South Korea Has Banned the Sale of All New Cryptocurrencies

Posted September 30, 2017

Until the recent bill on double taxation passed, consumers using digital currency were subjected to sales taxes upon purchase of the digital currency and then again on any use for purchase of goods and/or services.

The move came on the heels of Chinese authorities' ordering Beijing-based cryptocurrency exchanges to stop trading and immediately notify users of their closure.

South Korea will prohibit initial coin offerings, or fundraising via cryptocurrencies, making it the latest nation to crack down on the increasingly popular practice over concerns about fraud.

Korea's Financial Services Commission (FSC) has banned all forms of initial coin offerings (ICOs), Reuters reports.

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Those funds, which have not begun trading, would be listed on NYSE Arca and follow Bitcoin futures contracts traded on the Chicago Board of Options Exchange, the filing said.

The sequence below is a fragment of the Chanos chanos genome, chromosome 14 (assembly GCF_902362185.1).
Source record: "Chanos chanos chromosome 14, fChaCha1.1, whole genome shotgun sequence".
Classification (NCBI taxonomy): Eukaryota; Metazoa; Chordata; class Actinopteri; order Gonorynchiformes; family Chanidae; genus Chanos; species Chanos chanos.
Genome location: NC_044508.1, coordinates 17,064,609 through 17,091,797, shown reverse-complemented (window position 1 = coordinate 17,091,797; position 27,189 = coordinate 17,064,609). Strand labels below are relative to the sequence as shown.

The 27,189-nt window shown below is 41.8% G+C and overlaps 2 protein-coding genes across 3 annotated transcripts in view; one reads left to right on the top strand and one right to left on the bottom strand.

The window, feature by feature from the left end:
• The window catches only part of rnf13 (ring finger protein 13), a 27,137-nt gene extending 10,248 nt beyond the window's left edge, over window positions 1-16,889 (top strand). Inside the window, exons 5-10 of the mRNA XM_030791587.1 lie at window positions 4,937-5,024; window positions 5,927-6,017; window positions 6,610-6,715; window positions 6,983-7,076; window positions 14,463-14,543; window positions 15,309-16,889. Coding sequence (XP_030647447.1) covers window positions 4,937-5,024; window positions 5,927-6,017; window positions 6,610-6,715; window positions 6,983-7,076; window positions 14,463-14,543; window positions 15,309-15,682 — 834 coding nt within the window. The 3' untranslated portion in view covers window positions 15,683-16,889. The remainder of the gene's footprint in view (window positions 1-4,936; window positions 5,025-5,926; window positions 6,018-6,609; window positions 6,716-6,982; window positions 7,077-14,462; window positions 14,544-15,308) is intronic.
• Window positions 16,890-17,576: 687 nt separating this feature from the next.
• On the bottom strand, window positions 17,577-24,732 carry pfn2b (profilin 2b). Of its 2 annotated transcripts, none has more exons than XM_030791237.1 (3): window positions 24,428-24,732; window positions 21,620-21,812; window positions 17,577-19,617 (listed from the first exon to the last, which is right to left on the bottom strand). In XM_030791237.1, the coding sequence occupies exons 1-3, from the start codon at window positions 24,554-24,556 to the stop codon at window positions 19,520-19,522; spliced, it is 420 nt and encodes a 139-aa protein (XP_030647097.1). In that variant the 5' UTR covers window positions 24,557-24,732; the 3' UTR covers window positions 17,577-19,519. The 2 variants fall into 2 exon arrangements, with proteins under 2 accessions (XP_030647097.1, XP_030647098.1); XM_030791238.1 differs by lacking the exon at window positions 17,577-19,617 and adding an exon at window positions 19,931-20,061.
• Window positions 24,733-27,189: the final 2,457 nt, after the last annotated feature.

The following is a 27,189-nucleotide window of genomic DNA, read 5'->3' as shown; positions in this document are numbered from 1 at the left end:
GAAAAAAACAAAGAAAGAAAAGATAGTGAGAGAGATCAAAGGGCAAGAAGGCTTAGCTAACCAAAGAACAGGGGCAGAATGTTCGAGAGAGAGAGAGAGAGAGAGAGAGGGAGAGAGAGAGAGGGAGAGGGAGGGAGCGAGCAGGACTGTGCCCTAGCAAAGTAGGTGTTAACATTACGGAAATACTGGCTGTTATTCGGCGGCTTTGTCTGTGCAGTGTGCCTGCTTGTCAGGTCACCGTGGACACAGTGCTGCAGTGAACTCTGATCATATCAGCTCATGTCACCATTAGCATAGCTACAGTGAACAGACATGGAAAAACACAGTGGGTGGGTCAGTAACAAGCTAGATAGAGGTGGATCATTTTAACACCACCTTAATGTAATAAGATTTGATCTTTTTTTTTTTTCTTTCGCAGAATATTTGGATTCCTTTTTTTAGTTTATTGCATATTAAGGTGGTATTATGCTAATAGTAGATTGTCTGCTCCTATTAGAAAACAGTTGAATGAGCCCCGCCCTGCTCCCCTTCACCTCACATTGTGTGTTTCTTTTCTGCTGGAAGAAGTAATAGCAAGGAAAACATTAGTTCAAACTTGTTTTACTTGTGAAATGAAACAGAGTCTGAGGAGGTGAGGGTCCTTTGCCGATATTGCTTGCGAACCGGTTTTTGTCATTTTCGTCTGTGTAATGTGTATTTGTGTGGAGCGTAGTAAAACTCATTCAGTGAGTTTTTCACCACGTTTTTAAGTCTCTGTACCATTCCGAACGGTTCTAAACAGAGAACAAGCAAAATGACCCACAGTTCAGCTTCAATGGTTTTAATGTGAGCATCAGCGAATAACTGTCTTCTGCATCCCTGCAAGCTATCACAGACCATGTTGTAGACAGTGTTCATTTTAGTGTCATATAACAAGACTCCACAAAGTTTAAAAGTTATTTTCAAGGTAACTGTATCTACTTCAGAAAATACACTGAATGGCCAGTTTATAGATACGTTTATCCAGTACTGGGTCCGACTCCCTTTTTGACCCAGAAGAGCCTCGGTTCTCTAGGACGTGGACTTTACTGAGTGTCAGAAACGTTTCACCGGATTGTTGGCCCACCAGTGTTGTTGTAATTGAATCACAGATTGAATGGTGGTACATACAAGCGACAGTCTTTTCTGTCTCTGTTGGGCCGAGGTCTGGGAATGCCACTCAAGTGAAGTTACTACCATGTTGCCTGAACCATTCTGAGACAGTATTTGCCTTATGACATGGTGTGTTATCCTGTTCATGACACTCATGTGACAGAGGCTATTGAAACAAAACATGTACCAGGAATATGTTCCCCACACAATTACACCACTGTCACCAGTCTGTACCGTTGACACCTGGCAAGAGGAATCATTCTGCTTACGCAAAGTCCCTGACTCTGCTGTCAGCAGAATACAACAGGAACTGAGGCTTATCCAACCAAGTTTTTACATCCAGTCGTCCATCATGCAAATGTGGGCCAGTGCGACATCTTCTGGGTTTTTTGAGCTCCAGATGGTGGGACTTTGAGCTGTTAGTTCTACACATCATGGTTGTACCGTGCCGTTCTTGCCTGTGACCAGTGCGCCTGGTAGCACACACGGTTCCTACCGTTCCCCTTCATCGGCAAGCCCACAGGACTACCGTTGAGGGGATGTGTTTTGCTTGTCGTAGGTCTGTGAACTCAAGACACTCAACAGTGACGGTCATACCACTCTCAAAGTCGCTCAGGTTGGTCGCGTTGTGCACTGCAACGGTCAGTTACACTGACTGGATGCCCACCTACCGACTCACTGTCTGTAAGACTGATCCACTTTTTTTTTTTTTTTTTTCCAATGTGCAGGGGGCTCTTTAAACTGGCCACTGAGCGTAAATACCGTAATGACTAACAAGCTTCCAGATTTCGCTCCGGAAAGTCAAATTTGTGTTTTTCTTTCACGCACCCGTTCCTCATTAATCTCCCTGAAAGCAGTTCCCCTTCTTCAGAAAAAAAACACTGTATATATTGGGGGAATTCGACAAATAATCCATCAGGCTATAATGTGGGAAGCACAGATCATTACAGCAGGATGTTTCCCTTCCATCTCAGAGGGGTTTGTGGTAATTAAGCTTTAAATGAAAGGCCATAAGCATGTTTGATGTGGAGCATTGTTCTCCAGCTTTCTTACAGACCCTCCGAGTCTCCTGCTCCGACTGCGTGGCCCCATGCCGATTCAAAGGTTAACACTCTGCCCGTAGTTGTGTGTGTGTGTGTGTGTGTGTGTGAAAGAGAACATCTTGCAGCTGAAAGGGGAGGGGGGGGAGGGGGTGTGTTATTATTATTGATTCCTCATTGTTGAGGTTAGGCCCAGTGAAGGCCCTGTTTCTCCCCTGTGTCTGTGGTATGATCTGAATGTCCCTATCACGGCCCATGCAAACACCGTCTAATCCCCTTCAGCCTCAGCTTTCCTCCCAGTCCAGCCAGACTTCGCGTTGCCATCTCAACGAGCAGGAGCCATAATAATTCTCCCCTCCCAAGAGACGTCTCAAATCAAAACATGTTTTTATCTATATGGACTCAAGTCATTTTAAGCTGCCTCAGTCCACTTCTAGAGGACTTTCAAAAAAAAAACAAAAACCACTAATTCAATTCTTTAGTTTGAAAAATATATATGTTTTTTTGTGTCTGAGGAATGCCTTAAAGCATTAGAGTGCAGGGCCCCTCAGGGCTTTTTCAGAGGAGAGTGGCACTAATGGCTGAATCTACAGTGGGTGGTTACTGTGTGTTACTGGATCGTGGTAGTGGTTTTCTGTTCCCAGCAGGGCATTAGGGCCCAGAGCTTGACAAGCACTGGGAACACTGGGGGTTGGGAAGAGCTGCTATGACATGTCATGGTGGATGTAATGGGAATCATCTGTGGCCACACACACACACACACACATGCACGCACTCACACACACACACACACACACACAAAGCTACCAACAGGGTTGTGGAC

"Similar to China, they probably didn't want to ban it, but they didn't want to take any risk about it getting out of hand".

"ICOs are highly speculative investments, are mostly unregulated, and the chance of losing your investment is high", ASIC commissioner John Price told the Sydney Morning Herald.

Bitcoin fell as much as 3.5%.

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ASIC also considers circumstances and implications as to when the platform making the ICO could be characterised as a financial market or fall under the new Crowd Sourced Funding regime. The harsher rules have reportedly not stopped traders from buying and selling cryptocurrencies like Bitcoin. "That's why the price of ether is susceptible".

South Korea also sees bitcoin as potentially vulnerable to North Korean hacking.

FINMA announced on Friday that it was looking into a number of ICOs for breaching "provisions on combating money laundering and terrorist financing" and other regulations.

In July, the US Securities and Exchange Commission issued a ruling that an ICO called the DAO had violated securities law.

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But several regulatory bodies, including those in the U.S., China, Hong Kong, Singapore and Russian Federation, have recently warned that lack of regulations has turned ICOs into a playground for scammers.